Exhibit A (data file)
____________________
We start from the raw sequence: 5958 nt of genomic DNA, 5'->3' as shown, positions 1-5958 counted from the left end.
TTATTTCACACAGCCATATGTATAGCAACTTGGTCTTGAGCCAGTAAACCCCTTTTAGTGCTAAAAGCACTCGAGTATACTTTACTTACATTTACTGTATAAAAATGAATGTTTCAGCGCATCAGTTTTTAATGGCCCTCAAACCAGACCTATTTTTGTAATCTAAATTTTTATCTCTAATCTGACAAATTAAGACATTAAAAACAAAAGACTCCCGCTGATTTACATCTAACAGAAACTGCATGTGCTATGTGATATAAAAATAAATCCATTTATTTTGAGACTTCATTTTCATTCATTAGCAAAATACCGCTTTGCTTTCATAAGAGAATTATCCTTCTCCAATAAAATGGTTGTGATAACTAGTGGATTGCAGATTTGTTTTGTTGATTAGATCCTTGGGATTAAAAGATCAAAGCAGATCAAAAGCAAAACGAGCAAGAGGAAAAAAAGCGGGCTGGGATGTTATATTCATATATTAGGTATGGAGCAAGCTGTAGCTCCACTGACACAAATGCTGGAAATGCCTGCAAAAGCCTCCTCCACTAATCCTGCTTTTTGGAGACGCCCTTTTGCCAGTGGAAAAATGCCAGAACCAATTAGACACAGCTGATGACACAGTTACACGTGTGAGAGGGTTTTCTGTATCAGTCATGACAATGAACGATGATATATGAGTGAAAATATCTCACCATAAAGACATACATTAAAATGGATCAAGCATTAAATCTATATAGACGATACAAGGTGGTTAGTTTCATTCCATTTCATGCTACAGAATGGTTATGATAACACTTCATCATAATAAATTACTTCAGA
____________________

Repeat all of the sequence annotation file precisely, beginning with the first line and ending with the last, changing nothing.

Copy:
We start from the raw sequence: 5958 nt of genomic DNA, 5'->3' as shown, positions 1-5958 counted from the left end.
TTATTTCACACAGCCATATGTATAGCAACTTGGTCTTGAGCCAGTAAACCCCTTTTAGTGCTAAAAGCACTCGAGTATACTTTACTTACATTTACTGTATAAAAATGAATGTTTCAGCGCATCAGTTTTTAATGGCCCTCAAACCAGACCTATTTTTGTAATCTAAATTTTTATCTCTAATCTGACAAATTAAGACATTAAAAACAAAAGACTCCCGCTGATTTACATCTAACAGAAACTGCATGTGCTATGTGATATAAAAATAAATCCATTTATTTTGAGACTTCATTTTCATTCATTAGCAAAATACCGCTTTGCTTTCATAAGAGAATTATCCTTCTCCAATAAAATGGTTGTGATAACTAGTGGATTGCAGATTTGTTTTGTTGATTAGATCCTTGGGATTAAAAGATCAAAGCAGATCAAAAGCAAAACGAGCAAGAGGAAAAAAAGCGGGCTGGGATGTTATATTCATATATTAGGTATGGAGCAAGCTGTAGCTCCACTGACACAAATGCTGGAAATGCCTGCAAAAGCCTCCTCCACTAATCCTGCTTTTTGGAGACGCCCTTTTGCCAGTGGAAAAATGCCAGAACCAATTAGACACAGCTGATGACACAGTTACACGTGTGAGAGGGTTTTCTGTATCAGTCATGACAATGAACGATGATATATGAGTGAAAATATCTCACCATAAAGACATACATTAAAATGGATCAAGCATTAAATCTATATAGACGATACAAGGTGGTTAGTTTCATTCCATTTCATGCTACAGAATGGTTATGATAACACTTCATCATAATAAATTACTTCAGA